Sunday, October 13, 2013

Random Double Feature: Man and Monkey On the Run

Happy Canadian Thanksgiving weekend everyone! Hope you're all enjoying your turkey, tofurkey or turducken, whatever blows your particular skirt. Maybe you need a nice long double feature to while away the hours while you lie on the couch, pants undone, and work off that tryptophan? Well, I've got a doozy for you today, selected by my friend Damian, whose random selection of numbers gives us Alfred Hitchcock's early classic The 39 Steps, followed by Peter Jackson's updating of a classic, King Kong.

Let's start off with The 39 Steps. Before coming to America in 1940 to make Rebecca (which won Best Picture that year), Hitch made a series of films in his native England, some of which were the equal of his later masterpieces, although much more modestly made. Hitchcock began his film career in the silent era, working as a title designer for various film studios in London before working his way up to assisting the British film director Graham Cutts and eventually directing his own films. In 1924, he was sent to Germany to the famed UFA Studios, where he observed the techniques of masters such as FW Murnau and Fritz Lang. Their stylistic approach, grounded in expressionism and subjective camera work, had a profound effect on Hitchcock's visual style.  In 1926, his first out and out thriller, The Lodger, was a substantial hit. In 1929, his film Blackmail was converted to sound, becoming considered by many the first British talkie. By the early 1930s, he was among the most successful of British filmmakers. His next film was to be an adaptation of a Canadian novel by John Buchan, The Thirty-Nine Steps.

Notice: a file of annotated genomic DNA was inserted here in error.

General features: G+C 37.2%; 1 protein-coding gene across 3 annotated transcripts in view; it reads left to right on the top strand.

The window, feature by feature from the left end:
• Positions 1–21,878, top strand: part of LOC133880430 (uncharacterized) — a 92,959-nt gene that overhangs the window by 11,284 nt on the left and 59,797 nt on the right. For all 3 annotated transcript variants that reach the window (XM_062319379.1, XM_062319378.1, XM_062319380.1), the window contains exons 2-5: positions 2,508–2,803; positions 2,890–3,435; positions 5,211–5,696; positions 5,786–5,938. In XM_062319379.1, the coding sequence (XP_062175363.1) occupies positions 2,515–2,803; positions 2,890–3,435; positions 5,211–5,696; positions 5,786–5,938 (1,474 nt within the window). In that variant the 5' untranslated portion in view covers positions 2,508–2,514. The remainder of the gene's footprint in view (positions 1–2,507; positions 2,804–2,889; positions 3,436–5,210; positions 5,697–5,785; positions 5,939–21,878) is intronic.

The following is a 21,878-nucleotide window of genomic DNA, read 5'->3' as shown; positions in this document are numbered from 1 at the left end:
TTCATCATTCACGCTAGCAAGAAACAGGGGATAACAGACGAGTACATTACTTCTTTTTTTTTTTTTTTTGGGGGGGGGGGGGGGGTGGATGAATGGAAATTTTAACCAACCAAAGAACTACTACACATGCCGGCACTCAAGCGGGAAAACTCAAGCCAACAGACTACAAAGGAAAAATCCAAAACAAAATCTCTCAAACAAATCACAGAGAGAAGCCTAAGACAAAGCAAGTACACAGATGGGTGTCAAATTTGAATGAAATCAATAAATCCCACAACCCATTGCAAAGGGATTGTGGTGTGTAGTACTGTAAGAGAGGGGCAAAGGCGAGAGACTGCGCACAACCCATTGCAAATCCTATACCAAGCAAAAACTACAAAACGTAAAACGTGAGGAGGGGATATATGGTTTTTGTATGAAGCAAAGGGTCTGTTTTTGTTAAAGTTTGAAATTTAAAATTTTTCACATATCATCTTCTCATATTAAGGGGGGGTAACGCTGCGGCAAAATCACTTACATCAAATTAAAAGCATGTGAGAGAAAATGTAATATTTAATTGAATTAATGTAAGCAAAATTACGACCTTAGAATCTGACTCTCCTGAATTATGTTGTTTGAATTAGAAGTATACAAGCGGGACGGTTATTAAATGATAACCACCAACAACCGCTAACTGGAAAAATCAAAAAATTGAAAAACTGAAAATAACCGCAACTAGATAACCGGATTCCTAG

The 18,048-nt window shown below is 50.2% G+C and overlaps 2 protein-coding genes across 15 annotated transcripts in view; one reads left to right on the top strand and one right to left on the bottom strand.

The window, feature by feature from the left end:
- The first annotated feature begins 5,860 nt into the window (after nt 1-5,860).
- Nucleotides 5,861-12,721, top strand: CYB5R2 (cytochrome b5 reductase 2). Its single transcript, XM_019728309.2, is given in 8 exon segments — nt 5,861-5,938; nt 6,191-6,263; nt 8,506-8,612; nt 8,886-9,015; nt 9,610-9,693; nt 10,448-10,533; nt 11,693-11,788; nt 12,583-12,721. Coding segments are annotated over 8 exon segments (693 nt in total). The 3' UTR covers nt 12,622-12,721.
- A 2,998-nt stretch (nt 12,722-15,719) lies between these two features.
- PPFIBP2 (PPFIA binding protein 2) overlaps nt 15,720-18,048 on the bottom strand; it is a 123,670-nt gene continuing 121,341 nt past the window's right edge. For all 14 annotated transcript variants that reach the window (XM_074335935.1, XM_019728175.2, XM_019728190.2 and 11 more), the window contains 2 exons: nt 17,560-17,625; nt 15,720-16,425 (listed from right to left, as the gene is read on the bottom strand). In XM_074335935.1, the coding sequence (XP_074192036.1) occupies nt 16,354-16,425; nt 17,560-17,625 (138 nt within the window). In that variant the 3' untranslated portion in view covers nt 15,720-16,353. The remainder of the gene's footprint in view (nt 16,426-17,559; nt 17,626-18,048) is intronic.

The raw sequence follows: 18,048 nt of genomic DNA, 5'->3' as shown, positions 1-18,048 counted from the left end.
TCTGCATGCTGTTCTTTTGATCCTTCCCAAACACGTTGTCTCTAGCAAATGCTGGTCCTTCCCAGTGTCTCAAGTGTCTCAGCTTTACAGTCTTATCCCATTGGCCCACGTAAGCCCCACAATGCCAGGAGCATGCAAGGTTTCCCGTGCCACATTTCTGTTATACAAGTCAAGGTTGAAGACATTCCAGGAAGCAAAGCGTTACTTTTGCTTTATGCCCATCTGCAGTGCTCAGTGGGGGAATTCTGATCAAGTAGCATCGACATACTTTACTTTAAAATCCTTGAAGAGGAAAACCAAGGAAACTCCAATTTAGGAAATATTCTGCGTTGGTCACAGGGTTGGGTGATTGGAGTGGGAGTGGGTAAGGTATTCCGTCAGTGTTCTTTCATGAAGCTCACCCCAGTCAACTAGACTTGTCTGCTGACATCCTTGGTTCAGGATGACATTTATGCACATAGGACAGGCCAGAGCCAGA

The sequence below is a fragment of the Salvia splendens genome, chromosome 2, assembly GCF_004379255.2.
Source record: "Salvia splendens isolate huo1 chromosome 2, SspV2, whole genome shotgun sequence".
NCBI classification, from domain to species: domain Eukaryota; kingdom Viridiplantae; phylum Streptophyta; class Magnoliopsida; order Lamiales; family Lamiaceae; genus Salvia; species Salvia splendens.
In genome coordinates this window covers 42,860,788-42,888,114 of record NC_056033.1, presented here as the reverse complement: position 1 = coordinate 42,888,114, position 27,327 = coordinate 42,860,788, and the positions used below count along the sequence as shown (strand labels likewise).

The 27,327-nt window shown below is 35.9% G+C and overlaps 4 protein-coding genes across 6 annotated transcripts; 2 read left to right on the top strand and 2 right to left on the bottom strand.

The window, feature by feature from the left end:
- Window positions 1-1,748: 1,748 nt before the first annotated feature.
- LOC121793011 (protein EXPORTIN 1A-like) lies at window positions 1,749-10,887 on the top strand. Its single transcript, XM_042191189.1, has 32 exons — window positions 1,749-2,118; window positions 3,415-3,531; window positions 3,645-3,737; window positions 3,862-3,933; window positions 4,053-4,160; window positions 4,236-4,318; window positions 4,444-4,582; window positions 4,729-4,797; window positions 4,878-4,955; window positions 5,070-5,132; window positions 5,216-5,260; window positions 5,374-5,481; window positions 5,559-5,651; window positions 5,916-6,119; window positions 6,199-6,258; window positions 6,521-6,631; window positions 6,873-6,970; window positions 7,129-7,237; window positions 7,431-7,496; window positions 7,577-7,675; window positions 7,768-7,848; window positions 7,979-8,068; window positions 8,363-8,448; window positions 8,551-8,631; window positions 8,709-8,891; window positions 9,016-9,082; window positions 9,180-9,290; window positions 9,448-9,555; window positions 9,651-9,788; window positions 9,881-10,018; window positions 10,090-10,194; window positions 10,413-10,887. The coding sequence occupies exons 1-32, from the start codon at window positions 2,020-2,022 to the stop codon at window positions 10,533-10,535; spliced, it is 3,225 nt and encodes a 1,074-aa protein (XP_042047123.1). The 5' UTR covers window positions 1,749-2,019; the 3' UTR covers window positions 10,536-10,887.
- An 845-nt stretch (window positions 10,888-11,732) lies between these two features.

The film opens in a London Music Hall, where Canadian Richard Hannay (Robert Donat) is enjoying a performance by a man called Mr. Memory, who has memorized countless facts that he's able to recall instantly. While he takes questions from an increasingly rowdy crowd, a fight breaks out and shots are fired. In the melee, Hannay meets Annabella Smith (Lucie Mannheim) who invites herself back to his apartment. She confesses that she fired the shots in the theatre, as she is a spy who has uncovered a plot by foreign agents to steal military secrets and is being pursued by assassins. She needs a safe harbour for the night before heading to a town in Scotland. Although Hannay doesn't quite believe her, he agrees. That night, she stumbles into his room, having been stabbed in the back. Hannay sees men outside the apartment, watching him, obviously the assassins Annabella was fleeing. Hannay manages to sneak out of his apartment and boards a train to Scotland, learning that he is being sought as Annabella's murderer. Now Hannay is on the run, dodging foreign agents, the police and a suspicious public. It's a classic "Wrong Man" Hitchcock story, filled with twists and turns, inventive action sequences, black humour, repressed sexuality and a cool blonde, all of which would soon become hallmarks from the work of the master of suspense.

The 39 Steps doesn't disappoint in any way. It is a little clunky, yes, but this stems from being nearly 80 years old. Otherwise, the film totally deserves its reputation as one of the best of Hitch's British films and indeed one of the best British films ever. It moves along like lightning from one suspenseful moment to that next, and there's a really fun central performance from Donat. The resolution is kind of bizarre, but it's still fun and supremely well-structured.